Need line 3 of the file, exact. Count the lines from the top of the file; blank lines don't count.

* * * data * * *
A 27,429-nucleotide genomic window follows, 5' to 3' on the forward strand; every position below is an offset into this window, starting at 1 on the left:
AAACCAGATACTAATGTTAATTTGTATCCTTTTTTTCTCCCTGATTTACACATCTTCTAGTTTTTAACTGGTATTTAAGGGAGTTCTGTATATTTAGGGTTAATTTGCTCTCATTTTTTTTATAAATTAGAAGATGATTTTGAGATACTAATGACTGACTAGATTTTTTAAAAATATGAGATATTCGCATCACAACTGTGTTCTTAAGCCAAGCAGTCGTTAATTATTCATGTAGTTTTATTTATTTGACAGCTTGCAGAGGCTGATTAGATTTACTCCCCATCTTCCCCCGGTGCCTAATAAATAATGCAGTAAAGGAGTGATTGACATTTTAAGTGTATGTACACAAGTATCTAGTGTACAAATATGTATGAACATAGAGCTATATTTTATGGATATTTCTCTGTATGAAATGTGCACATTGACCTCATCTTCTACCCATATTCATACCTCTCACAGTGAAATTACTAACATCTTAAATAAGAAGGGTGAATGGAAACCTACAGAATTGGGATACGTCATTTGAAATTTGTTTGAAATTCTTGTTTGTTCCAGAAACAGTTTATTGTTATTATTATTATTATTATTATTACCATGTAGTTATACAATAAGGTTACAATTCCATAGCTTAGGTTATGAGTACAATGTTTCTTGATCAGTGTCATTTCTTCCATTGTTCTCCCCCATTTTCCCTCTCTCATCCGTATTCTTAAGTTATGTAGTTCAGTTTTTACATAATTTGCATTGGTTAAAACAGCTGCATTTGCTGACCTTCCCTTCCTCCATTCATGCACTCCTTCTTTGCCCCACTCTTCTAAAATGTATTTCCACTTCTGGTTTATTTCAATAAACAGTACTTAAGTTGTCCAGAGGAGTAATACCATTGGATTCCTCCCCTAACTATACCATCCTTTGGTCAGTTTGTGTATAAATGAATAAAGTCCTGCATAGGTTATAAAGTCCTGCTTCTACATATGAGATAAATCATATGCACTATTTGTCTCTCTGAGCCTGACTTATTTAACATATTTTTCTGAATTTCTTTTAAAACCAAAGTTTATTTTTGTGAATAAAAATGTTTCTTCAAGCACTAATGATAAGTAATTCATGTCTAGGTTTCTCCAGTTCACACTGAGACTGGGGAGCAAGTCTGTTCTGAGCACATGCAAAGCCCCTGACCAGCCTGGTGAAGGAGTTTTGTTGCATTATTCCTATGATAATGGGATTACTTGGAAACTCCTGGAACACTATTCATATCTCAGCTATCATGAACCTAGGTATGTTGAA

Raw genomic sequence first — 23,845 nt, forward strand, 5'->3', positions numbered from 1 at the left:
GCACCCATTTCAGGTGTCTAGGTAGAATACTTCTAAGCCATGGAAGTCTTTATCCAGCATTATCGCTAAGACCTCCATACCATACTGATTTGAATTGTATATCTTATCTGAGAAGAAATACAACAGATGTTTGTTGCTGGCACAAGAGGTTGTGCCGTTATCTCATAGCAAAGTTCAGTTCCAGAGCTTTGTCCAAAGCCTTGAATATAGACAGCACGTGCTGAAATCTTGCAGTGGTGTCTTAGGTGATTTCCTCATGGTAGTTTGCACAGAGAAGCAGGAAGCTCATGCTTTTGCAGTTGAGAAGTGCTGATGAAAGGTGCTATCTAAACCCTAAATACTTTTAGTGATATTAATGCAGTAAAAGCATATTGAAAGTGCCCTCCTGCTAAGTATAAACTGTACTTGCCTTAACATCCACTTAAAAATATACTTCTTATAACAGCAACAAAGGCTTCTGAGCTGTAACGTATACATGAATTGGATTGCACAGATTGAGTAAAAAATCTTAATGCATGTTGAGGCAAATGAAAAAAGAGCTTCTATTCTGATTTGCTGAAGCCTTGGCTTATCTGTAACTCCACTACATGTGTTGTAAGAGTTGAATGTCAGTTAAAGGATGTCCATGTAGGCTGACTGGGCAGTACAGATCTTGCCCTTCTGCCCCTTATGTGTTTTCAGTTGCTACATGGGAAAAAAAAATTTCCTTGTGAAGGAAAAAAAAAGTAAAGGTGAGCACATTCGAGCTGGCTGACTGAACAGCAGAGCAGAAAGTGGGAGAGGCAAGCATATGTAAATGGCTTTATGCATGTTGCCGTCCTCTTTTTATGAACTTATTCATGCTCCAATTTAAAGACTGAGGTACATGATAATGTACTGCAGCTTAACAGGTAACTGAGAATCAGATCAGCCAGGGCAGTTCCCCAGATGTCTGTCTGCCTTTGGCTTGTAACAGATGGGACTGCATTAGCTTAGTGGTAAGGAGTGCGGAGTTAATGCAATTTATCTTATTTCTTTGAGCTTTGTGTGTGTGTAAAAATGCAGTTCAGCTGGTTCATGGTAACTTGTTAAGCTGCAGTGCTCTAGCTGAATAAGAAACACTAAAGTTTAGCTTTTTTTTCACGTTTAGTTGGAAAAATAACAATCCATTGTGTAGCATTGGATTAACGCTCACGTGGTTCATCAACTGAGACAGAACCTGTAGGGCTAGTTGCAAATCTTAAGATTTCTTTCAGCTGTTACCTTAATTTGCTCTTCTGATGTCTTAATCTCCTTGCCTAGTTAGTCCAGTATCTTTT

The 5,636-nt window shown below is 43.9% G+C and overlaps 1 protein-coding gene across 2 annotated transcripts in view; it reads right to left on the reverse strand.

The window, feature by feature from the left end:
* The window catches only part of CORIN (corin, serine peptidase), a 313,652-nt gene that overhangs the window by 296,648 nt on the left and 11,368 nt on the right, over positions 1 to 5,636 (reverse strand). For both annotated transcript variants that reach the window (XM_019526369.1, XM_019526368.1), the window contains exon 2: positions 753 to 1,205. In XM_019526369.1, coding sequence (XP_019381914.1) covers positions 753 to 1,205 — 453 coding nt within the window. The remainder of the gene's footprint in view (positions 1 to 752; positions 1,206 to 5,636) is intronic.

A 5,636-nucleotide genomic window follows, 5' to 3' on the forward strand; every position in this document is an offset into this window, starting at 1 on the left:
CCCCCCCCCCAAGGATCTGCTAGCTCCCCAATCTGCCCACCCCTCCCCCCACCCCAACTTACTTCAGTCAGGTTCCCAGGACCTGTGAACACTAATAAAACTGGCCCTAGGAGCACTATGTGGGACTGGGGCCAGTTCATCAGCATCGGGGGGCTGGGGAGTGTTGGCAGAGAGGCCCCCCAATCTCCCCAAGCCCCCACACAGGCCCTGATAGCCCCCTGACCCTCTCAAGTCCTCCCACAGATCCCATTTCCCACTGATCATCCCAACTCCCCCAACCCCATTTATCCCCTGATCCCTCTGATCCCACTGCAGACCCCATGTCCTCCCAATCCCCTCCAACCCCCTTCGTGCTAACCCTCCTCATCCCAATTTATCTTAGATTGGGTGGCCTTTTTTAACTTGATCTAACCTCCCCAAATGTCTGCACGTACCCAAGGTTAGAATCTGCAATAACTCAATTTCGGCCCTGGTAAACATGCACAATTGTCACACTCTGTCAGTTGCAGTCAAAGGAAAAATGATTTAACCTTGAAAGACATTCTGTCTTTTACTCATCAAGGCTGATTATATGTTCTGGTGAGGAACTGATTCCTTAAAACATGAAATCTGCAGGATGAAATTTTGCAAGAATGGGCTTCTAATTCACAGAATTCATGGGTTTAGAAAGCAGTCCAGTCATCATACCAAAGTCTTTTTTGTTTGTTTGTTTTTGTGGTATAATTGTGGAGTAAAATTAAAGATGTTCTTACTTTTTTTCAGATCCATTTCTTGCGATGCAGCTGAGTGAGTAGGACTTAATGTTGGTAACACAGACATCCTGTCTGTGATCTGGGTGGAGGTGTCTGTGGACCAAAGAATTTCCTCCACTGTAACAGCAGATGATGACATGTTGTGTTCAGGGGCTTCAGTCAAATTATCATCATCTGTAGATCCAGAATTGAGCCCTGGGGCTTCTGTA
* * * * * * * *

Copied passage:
Raw genomic sequence first — 23,845 nt, forward strand, 5'->3', positions numbered from 1 at the left: